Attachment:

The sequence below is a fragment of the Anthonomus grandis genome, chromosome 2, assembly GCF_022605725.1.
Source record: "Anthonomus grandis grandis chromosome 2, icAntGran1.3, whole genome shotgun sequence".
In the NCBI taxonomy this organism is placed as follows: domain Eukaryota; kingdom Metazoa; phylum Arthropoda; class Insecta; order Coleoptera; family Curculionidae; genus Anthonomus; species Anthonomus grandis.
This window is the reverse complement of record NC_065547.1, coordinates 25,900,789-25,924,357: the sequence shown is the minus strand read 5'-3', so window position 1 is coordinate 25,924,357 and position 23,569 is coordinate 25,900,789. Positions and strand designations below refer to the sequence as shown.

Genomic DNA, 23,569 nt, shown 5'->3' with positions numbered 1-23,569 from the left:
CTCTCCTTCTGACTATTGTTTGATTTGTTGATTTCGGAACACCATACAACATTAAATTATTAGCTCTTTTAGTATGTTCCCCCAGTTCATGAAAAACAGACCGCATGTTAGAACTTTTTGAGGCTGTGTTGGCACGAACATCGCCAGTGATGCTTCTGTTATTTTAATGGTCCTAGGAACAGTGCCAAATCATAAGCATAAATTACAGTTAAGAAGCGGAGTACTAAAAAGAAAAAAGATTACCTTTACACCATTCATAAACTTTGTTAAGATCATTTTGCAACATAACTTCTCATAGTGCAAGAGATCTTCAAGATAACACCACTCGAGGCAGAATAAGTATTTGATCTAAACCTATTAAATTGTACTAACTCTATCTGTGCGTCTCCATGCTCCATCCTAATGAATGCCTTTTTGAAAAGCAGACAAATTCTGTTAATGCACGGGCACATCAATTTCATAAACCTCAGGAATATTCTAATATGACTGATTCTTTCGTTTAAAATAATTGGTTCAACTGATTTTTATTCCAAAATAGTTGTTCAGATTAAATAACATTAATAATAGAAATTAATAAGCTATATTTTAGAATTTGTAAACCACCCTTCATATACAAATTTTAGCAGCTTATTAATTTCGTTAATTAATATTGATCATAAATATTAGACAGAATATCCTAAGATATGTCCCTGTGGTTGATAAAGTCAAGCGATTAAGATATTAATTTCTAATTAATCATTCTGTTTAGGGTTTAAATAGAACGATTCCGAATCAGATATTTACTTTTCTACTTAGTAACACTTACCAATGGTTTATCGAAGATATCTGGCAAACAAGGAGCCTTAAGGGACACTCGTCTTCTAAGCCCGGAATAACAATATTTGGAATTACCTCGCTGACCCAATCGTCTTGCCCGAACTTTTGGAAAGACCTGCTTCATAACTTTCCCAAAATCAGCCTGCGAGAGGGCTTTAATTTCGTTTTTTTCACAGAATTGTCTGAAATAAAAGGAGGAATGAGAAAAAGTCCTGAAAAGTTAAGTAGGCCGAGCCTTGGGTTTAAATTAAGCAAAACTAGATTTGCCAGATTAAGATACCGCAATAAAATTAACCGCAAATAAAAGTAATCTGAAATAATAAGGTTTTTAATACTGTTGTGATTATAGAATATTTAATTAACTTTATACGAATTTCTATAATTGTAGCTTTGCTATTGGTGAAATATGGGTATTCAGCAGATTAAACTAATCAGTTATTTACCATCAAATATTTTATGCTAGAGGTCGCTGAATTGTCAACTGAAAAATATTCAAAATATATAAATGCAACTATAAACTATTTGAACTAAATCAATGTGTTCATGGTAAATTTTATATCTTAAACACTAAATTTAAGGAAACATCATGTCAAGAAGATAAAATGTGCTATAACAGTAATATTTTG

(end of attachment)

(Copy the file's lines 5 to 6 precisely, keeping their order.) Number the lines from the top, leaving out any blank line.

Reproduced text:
Genomic DNA, 23,569 nt, shown 5'->3' with positions numbered 1-23,569 from the left:
CTCTCCTTCTGACTATTGTTTGATTTGTTGATTTCGGAACACCATACAACATTAAATTATTAGCTCTTTTAGTATGTTCCCCCAGTTCATGAAAAACAGACCGCATGTTAGAACTTTTTGAGGCTGTGTTGGCACGAACATCGCCAGTGATGCTTCTGTTATTTTAATGGTCCTAGGAACAGTGCCAAATCATAAGCATAAATTACAGTTAAGAAGCGGAGTACTAAAAAGAAAAAAGATTACCTTTACACCATTCATAAACTTTGTTAAGATCATTTTGCAACATAACTTCTCATAGTGCAAGAGATCTTCAAGATAACACCACTCGAGGCAGAATAAGTATTTGATCTAAACCTATTAAATTGTACTAACTCTATCTGTGCGTCTCCATGCTCCATCCTAATGAATGCCTTTTTGAAAAGCAGACAAATTCTGTTAATGCACGGGCACATCAATTTCATAAACCTCAGGAATATTCTAATATGACTGATTCTTTCGTTTAAAATAATTGGTTCAACTGATTTTTATTCCAAAATAGTTGTTCAGATTAAATAACATTAATAATAGAAATTAATAAGCTATATTTTAGAATTTGTAAACCACCCTTCATATACAAATTTTAGCAGCTTATTAATTTCGTTAATTAATATTGATCATAAATATTAGACAGAATATCCTAAGATATGTCCCTGTGGTTGATAAAGTCAAGCGATTAAGATATTAATTTCTAATTAATCATTCTGTTTAGGGTTTAAATAGAACGATTCCGAATCAGATATTTACTTTTCTACTTAGTAACACTTACCAATGGTTTATCGAAGATATCTGGCAAACAAGGAGCCTTAAGGGACACTCGTCTTCTAAGCCCGGAATAACAATATTTGGAATTACCTCGCTGACCCAATCGTCTTGCCCGAACTTTTGGAAAGACCTGCTTCATAACTTTCCCAAAATCAGCCTGCGAGAGGGCTTTAATTTCGTTTTTTTCACAGAATTGTCTGAAATAAAAGGAGGAATGAGAAAAAGTCCTGAAAAGTTAAGTAGGCCGAGCCTTGGGTTTAAATTAAGCAAAACTAGATTTGCCAGATTAAGATACCGCAATAAAATTAACCGCAAATAAAAGTAATCTGAAATAATAAGGTTTTTAATACTGTTGTGATTATAGAATATTTAATTAACTTTATACGAATTTCTATAATTGTAGCTTTGCTATTGGTGAAATATGGGTATTCAGCAGATTAAACTAATCAGTTATTTACCATCAAATATTTTATGCTAGAGGTCGCTGAATTGTCAACTGAAAAATATTCAAAATATATAAATGCAACTATAAACTATTTGAACTAAATCAATGTGTTCATGGTAAATTTTATATCTTAAACACTAAATTTAAGGAAACATCATGTCAAGAAGATAAAATGTGCTATAACAGTAATATTTTG